Before a business registers its name, the business owner should take additional steps to ensure that the name is available for domain and social media use. While the domain name and social media accounts or pages do not have to have the same name as the business, it is better for marketing purposes. If another person or entity is already using the name, a prospective business owner can choose another name to register at the state level or use a different name that describes the business for the domain name and social media accounts.
Check if the domain name is available
Businesses should have an internet presence, even if they do not plan to sell their products or services online. A website is an inexpensive way to market products and services. A business owner can check for business name availability by navigating to any of the domain registries, such as GoDaddy.
Enter the business name in the search box. If the name is available, register it as soon as possible. Others may also register the name, even if they are not the registered owner of the name in Connecticut. Another business with the same name in another state could register the domain.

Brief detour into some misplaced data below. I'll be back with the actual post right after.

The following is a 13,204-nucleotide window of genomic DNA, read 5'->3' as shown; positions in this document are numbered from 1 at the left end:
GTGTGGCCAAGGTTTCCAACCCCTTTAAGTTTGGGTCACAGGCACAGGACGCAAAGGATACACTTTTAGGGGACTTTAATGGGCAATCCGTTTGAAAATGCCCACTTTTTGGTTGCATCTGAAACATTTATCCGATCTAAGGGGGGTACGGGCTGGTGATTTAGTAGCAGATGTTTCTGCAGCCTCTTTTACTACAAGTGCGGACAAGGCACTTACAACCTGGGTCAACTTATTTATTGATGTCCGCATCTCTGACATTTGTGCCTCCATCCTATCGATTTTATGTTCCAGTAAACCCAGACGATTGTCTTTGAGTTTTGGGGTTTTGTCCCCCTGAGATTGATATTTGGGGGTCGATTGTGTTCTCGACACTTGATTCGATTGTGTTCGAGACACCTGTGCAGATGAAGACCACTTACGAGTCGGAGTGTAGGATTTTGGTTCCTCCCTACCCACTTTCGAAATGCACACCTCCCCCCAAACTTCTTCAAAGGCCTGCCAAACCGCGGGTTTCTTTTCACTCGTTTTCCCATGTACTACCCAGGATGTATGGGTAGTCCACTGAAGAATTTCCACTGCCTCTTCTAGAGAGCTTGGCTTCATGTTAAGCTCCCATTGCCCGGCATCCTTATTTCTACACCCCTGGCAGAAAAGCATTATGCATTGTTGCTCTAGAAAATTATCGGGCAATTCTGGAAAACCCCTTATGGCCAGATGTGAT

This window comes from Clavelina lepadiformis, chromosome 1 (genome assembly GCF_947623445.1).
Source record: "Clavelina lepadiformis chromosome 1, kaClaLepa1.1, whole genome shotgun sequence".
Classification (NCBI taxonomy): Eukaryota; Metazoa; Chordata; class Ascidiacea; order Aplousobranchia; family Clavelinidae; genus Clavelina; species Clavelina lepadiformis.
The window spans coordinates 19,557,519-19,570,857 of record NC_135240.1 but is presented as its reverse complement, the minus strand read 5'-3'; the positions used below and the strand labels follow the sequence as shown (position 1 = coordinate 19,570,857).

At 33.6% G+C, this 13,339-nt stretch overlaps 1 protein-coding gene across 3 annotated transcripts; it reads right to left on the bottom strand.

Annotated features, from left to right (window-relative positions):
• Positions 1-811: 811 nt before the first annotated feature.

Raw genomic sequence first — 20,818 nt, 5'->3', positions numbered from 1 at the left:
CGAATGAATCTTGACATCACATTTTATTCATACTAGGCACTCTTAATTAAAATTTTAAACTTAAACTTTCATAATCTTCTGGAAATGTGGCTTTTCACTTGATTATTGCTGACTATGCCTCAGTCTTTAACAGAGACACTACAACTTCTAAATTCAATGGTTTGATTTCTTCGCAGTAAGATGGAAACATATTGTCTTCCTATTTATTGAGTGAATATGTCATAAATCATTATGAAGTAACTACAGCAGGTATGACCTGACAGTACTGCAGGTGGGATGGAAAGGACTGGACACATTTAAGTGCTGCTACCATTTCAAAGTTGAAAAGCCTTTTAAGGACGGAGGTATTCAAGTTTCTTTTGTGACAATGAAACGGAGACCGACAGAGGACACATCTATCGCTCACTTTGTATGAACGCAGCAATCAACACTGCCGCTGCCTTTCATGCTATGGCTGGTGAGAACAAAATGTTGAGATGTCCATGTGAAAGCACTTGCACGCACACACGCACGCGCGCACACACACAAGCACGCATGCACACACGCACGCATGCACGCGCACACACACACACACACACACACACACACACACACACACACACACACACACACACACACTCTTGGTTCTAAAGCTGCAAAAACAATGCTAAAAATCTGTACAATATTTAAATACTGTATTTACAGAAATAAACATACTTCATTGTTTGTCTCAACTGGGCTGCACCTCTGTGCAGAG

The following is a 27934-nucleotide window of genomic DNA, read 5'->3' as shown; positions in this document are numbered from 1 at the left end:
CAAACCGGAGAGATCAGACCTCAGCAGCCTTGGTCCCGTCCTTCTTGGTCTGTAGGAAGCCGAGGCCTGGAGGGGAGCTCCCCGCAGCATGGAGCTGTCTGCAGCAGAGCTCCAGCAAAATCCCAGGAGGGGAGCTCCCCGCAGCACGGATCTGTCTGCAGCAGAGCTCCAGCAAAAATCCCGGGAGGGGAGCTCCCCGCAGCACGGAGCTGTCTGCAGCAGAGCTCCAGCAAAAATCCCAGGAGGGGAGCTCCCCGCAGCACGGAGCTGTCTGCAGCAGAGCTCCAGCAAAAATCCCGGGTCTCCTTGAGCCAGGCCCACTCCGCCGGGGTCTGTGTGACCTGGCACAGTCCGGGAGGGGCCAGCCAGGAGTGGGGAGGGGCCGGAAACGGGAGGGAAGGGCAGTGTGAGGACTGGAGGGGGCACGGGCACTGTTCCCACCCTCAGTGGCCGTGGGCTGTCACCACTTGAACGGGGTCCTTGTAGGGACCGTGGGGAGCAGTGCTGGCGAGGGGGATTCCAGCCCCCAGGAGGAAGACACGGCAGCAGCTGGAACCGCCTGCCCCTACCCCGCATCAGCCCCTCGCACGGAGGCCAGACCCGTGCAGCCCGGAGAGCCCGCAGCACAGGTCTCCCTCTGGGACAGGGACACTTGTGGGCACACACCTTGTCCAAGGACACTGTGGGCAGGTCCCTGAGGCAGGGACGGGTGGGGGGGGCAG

If a domain name is not available
- If the domain name is not available, a business owner can pick a new company name if he hasn’t registered with the Secretary of State yet. The business owner can also use a descriptive name if he does not want to pick a new name for the business.
- Additionally, domain registries do not have as strict rules as the state – a business owner could also pick a similar name for the domain name. However, do not pick a name that is so close that customers become confused.
- Finally, if the business name is not available as a dot-com name, but is available as a dot-net or another extension, do not use it. Customers will become confused and will most likely end up on a competitor’s website.
Check if the social media name is available